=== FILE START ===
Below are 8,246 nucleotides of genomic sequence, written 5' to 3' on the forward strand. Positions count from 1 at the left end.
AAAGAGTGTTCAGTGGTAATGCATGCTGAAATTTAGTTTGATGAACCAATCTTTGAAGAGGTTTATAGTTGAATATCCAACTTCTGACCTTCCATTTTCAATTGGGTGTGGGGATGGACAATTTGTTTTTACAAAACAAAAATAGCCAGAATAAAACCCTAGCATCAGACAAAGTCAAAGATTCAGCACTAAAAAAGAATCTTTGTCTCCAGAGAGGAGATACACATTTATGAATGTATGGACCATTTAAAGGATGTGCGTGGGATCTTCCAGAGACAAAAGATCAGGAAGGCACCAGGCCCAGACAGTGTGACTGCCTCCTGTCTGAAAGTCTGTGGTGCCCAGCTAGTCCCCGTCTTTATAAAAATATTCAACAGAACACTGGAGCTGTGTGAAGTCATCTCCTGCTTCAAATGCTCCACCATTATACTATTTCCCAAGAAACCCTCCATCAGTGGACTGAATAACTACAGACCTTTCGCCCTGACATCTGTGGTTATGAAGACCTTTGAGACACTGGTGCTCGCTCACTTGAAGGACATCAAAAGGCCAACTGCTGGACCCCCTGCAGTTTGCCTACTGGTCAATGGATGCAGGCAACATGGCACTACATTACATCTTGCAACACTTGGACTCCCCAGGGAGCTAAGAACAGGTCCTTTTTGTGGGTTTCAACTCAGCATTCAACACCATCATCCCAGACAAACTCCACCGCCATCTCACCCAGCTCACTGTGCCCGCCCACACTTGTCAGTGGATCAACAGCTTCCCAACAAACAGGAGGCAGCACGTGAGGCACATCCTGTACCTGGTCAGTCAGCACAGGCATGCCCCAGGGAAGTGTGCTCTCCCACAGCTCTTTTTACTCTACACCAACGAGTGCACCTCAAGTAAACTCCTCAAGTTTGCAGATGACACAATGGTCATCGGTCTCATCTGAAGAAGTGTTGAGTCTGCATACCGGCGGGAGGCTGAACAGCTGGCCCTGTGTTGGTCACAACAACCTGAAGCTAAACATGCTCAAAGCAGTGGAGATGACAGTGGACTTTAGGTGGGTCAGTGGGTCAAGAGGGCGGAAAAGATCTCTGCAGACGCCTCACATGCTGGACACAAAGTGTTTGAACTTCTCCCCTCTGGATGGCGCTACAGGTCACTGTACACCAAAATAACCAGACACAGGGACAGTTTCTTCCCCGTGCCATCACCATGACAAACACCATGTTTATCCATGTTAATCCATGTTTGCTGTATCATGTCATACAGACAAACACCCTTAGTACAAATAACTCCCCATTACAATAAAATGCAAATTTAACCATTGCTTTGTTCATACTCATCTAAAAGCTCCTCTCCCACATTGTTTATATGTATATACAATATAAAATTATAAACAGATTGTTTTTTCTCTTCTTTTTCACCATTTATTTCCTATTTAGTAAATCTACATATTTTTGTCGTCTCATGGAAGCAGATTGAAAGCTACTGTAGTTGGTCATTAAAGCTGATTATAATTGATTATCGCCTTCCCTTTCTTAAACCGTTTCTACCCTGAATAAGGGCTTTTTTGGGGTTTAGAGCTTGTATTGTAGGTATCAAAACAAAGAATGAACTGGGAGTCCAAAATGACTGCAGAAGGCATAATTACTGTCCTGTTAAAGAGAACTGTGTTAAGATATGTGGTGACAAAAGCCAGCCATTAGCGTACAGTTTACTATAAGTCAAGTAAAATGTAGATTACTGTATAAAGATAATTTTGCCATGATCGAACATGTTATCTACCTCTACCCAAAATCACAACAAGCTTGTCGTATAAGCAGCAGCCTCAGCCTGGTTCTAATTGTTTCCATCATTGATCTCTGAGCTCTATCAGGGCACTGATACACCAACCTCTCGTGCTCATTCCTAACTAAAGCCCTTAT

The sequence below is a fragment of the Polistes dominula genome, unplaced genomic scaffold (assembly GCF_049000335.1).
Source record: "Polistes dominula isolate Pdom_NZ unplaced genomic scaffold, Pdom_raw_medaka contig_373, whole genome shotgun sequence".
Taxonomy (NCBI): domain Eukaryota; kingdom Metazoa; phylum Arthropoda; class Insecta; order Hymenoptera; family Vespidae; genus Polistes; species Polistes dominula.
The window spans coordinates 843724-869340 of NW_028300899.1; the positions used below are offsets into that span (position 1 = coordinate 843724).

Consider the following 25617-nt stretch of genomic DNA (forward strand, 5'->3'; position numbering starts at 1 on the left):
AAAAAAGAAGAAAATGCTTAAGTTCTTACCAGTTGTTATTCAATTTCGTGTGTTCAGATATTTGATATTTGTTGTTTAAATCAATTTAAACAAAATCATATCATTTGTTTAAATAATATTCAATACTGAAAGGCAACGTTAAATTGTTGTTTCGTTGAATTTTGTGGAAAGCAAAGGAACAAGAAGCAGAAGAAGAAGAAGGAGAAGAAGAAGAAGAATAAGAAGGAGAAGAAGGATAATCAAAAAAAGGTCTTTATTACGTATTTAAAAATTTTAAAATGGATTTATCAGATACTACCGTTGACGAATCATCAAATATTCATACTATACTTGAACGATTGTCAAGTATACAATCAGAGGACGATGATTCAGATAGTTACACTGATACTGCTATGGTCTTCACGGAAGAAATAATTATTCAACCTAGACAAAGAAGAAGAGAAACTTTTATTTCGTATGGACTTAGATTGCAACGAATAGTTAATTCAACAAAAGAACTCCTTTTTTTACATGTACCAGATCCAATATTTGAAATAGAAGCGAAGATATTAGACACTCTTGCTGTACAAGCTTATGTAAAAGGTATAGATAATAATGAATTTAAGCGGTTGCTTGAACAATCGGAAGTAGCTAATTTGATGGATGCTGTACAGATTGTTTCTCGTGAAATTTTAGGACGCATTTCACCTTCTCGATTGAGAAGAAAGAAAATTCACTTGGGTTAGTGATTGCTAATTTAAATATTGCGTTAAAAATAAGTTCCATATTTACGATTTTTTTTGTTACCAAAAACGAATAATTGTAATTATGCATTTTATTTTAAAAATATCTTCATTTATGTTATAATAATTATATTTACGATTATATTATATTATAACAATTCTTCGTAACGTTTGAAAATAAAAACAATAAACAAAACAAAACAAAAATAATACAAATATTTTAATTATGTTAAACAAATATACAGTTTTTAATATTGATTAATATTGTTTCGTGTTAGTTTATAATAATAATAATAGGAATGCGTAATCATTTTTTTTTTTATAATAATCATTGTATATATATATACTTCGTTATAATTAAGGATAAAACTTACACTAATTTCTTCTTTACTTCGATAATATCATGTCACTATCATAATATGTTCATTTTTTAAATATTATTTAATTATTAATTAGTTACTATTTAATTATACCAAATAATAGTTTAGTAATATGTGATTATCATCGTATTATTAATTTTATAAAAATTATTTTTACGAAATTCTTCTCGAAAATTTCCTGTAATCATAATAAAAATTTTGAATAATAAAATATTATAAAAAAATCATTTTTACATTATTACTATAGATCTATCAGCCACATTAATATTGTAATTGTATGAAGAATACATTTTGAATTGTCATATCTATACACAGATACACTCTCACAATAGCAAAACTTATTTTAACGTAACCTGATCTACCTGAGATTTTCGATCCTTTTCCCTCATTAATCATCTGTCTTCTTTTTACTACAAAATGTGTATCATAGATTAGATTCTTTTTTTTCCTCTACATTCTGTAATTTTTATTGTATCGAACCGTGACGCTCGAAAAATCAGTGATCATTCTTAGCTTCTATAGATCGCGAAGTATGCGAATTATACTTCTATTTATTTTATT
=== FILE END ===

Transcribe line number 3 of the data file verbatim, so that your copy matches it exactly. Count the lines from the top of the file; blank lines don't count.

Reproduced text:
The sequence below is a fragment of the Polistes dominula genome, unplaced genomic scaffold (assembly GCF_049000335.1).